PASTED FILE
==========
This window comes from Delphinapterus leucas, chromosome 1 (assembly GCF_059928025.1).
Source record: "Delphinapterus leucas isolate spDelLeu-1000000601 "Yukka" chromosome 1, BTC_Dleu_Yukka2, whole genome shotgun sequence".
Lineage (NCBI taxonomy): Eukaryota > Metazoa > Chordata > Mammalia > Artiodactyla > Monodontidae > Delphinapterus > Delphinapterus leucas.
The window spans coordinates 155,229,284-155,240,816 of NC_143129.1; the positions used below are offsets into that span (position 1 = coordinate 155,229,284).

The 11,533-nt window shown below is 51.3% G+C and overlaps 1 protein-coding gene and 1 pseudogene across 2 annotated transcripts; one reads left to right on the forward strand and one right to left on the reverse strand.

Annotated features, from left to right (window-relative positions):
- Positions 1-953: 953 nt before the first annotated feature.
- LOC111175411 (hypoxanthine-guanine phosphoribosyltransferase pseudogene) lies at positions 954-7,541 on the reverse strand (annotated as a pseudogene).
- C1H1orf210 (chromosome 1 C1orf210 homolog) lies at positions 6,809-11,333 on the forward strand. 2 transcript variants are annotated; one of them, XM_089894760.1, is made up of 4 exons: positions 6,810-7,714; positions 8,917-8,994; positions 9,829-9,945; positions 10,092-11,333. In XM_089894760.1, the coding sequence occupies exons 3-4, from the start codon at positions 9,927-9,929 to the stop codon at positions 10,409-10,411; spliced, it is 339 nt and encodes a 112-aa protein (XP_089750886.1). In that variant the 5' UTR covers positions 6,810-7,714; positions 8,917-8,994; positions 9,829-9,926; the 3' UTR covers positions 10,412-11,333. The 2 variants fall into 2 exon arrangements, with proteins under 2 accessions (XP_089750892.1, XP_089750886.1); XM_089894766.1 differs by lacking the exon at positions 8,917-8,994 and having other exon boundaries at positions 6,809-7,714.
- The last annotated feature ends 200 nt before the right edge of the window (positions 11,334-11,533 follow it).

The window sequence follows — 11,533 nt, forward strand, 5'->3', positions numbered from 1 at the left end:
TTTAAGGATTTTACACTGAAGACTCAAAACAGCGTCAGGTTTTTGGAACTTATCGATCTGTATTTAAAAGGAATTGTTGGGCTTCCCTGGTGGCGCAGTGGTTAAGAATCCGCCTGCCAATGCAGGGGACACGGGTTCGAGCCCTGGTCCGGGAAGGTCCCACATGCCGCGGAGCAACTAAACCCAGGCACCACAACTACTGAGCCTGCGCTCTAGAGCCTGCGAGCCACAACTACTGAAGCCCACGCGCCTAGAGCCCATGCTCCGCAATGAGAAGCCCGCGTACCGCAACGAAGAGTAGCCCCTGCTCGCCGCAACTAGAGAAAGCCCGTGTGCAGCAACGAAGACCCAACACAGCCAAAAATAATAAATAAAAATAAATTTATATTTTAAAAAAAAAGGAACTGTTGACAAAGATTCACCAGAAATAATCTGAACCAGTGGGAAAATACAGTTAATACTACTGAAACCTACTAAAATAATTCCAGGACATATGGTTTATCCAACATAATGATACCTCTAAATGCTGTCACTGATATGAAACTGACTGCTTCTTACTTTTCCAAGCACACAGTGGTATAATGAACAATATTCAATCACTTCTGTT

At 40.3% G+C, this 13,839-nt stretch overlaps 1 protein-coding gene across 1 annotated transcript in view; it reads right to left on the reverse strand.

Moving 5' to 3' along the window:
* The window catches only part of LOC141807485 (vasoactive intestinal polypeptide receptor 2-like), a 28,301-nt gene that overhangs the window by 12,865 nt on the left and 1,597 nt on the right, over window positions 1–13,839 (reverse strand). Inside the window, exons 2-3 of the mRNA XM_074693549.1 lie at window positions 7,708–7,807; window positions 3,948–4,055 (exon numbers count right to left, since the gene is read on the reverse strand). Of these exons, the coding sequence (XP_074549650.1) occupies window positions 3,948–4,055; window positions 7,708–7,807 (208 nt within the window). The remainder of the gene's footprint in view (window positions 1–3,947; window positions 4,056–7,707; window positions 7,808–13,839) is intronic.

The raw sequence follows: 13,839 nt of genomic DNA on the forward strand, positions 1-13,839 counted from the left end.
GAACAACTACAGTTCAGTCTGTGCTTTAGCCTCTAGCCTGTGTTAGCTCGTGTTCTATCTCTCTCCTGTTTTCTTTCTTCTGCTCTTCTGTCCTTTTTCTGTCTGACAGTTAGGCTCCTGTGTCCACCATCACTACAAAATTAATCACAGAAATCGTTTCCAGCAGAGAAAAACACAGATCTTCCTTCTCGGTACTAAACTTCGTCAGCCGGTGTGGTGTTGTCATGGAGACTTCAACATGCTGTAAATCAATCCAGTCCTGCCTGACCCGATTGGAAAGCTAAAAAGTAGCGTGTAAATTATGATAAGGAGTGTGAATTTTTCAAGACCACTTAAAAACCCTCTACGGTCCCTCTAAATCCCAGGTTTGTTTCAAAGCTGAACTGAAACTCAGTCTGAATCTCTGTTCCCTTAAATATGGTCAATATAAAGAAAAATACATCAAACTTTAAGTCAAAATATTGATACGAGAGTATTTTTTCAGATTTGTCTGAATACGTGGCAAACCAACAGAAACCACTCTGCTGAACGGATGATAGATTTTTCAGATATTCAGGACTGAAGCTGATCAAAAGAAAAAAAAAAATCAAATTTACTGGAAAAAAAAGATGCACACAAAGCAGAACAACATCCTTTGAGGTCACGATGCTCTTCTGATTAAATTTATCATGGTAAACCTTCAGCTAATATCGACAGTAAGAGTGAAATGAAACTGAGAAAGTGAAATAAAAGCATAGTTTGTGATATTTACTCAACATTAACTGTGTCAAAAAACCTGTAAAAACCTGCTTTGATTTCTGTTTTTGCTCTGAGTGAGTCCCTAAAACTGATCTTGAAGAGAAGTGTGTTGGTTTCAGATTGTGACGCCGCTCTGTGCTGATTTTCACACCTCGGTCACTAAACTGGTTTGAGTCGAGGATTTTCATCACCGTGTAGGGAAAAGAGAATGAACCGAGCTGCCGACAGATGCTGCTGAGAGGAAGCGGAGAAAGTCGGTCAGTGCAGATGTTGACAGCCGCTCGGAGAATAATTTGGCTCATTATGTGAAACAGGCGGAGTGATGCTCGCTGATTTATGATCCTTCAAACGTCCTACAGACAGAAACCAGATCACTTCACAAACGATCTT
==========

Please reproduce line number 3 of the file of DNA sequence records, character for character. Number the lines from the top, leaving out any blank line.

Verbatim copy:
Lineage (NCBI taxonomy): Eukaryota > Metazoa > Chordata > Mammalia > Artiodactyla > Monodontidae > Delphinapterus > Delphinapterus leucas.